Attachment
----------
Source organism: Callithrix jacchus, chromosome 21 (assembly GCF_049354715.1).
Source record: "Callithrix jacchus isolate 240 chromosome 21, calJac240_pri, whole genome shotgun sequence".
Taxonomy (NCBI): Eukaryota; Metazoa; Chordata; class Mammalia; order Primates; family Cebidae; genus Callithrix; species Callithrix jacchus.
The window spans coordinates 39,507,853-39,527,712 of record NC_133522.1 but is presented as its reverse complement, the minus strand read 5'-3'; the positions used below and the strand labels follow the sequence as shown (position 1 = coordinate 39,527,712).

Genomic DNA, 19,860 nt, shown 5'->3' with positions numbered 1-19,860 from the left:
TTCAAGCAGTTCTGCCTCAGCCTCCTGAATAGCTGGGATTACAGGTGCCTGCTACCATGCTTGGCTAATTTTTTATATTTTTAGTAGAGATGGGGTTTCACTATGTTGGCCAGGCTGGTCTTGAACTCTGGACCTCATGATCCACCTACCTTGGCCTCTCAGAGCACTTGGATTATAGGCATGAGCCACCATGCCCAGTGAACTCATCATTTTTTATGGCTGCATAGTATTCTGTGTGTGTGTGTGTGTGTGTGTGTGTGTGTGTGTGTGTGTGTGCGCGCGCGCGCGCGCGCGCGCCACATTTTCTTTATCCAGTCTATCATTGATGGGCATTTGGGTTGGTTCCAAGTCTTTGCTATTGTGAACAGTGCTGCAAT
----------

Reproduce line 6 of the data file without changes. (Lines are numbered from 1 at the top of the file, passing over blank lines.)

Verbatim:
TTCAAGCAGTTCTGCCTCAGCCTCCTGAATAGCTGGGATTACAGGTGCCTGCTACCATGCTTGGCTAATTTTTTATATTTTTAGTAGAGATGGGGTTTCACTATGTTGGCCAGGCTGGTCTTGAACTCTGGACCTCATGATCCACCTACCTTGGCCTCTCAGAGCACTTGGATTATAGGCATGAGCCACCATGCCCAGTGAACTCATCATTTTTTATGGCTGCATAGTATTCTGTGTGTGTGTGTGTGTGTGTGTGTGTGTGTGTGTGTGTGTGTGCGCGCGCGCGCGCGCGCGCGCCACATTTTCTTTATCCAGTCTATCATTGATGGGCATTTGGGTTGGTTCCAAGTCTTTGCTATTGTGAACAGTGCTGCAAT